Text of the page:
Captain Sarah Jane Rees, bardic name Cranogwen 1836-1916

Llangrannog quietly expanded and, for a while, thrived building boats and exporting goods along the coast.

Sarah Jane Rees was the daughter of a local sea captain, born near Llangrannog in 1836. She refused to train as a dressmaker and accompanied her father on his sail boat or ketch, working as a sailor. Sarah went to London where she trained and became a master mariner. A passionate advocate for women, she was also a teacher, campaigner and a poet known as Cranogwen. In 1865 Sarah Jane was the first woman to win the National Eisteddfod. Today she is known as one of ‘the most outstanding Welsh women of the nineteenth century’. Llangrannog is in the process of erecting a statue in her memory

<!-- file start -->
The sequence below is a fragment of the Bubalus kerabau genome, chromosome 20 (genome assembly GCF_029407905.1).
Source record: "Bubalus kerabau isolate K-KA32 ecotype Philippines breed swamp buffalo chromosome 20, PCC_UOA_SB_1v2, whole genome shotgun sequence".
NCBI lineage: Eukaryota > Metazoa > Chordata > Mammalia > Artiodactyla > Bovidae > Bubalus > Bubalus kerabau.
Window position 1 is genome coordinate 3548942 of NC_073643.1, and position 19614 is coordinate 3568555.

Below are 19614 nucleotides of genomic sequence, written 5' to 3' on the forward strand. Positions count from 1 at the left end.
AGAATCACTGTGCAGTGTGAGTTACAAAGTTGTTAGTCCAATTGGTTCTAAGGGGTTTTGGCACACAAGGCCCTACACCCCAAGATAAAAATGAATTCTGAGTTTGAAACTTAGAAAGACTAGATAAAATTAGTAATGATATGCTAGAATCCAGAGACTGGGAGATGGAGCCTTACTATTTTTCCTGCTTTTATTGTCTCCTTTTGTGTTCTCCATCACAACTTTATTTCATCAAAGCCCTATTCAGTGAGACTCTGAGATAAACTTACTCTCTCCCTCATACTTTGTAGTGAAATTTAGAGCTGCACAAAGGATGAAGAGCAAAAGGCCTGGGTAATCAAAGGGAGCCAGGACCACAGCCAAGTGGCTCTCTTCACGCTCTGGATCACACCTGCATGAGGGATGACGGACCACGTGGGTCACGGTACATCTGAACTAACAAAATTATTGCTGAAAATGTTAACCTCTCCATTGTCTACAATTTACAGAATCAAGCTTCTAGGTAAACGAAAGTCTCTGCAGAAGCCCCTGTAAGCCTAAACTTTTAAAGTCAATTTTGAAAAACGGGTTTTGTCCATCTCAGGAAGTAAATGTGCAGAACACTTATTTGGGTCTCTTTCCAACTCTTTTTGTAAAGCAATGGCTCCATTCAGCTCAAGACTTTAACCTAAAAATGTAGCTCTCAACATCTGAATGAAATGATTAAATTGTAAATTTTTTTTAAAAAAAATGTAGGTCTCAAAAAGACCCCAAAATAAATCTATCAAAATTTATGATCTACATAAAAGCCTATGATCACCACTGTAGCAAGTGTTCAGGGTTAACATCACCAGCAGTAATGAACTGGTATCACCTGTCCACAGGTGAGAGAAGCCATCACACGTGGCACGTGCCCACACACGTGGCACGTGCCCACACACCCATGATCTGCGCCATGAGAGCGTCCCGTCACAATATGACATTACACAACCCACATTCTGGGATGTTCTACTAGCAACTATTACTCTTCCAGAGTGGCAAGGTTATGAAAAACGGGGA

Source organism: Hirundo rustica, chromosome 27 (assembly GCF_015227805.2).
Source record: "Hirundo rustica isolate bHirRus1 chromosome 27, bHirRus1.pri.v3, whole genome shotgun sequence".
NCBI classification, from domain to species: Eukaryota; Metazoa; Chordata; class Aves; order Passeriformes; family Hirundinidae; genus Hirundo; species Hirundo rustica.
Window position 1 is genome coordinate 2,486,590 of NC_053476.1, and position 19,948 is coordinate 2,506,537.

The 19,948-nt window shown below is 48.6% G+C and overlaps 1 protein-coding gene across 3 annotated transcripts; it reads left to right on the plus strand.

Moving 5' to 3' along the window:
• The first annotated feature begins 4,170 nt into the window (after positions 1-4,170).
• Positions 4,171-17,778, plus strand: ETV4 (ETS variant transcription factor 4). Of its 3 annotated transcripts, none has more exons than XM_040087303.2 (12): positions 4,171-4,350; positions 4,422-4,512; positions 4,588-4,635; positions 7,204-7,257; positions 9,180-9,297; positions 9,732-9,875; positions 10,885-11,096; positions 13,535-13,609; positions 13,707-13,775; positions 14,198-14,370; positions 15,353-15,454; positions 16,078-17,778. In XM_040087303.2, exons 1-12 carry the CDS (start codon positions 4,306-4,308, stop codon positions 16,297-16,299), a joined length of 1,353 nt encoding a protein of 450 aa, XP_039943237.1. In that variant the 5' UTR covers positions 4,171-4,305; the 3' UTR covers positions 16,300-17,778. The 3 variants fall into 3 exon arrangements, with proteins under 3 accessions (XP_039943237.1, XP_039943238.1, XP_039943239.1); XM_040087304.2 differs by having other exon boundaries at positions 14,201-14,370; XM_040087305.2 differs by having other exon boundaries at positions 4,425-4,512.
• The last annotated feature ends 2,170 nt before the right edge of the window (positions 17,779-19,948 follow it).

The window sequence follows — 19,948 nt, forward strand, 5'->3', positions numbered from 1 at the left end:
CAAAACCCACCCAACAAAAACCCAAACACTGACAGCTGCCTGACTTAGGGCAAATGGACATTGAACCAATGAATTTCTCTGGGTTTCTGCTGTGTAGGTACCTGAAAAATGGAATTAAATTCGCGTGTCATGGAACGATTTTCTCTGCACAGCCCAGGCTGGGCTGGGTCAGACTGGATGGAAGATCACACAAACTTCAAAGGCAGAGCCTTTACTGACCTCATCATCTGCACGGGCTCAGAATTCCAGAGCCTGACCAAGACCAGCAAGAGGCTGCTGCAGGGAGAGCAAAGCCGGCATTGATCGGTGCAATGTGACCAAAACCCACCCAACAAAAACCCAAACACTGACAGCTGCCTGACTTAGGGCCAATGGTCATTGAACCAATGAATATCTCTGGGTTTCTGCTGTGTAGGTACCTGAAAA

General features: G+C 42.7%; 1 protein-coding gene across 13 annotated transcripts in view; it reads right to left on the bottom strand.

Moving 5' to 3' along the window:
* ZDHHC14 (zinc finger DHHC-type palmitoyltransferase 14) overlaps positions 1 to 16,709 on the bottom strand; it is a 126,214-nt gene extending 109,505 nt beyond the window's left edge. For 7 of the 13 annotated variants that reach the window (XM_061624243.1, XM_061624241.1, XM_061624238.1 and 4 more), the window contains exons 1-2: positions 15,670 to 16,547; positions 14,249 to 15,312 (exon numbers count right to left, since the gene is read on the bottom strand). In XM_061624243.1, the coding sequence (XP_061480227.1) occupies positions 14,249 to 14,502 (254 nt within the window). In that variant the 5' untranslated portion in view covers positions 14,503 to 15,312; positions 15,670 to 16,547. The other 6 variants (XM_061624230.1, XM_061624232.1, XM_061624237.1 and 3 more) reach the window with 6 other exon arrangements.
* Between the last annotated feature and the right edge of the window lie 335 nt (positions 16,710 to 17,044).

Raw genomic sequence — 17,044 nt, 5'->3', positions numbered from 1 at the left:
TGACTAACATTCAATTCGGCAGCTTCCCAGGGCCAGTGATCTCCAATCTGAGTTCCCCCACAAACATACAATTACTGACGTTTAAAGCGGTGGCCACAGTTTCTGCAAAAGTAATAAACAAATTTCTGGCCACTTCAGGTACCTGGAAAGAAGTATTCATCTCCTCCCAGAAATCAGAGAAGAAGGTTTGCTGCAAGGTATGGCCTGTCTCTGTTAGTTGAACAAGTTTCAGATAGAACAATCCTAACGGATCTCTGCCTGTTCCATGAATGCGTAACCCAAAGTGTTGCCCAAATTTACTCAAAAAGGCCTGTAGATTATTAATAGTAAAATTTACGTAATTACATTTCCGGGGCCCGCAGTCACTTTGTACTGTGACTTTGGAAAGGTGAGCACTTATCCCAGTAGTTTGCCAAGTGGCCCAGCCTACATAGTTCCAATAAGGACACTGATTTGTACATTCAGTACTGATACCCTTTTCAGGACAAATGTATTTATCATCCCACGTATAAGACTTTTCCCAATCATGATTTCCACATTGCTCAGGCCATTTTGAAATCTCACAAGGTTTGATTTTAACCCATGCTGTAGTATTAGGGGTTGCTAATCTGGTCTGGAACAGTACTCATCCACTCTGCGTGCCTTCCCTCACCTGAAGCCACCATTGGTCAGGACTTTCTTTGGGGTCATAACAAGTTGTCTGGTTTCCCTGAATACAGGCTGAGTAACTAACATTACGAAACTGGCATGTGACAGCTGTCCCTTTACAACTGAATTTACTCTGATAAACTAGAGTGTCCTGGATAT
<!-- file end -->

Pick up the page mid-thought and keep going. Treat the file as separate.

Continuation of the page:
Most of the fishing boats have disappeared and many cottages are holiday lets. Tourists walk the paths of fishermen and traders while surfers have replaced poets and composers. (Elgar once stayed at the Pentre Arms where years later Dylan Thomas was supposedly asked to leave for helping himself to drinks behind the bar).

Visitors drift down the little lane connecting the ‘church village’ to the ‘beach village’ with their dogs, surf boards and walking boots. Some walk, others swim and many just enjoy that feeling of unique ‘otherness’, the sensation of existing between worlds we get when we idle between land and sea.

At the end of the day for me it is all about the giant and the saint . The pull and the push of the ‘other’, this liminal coastline where both felt at home.

Sleeping Guardian of the Beach. Dan.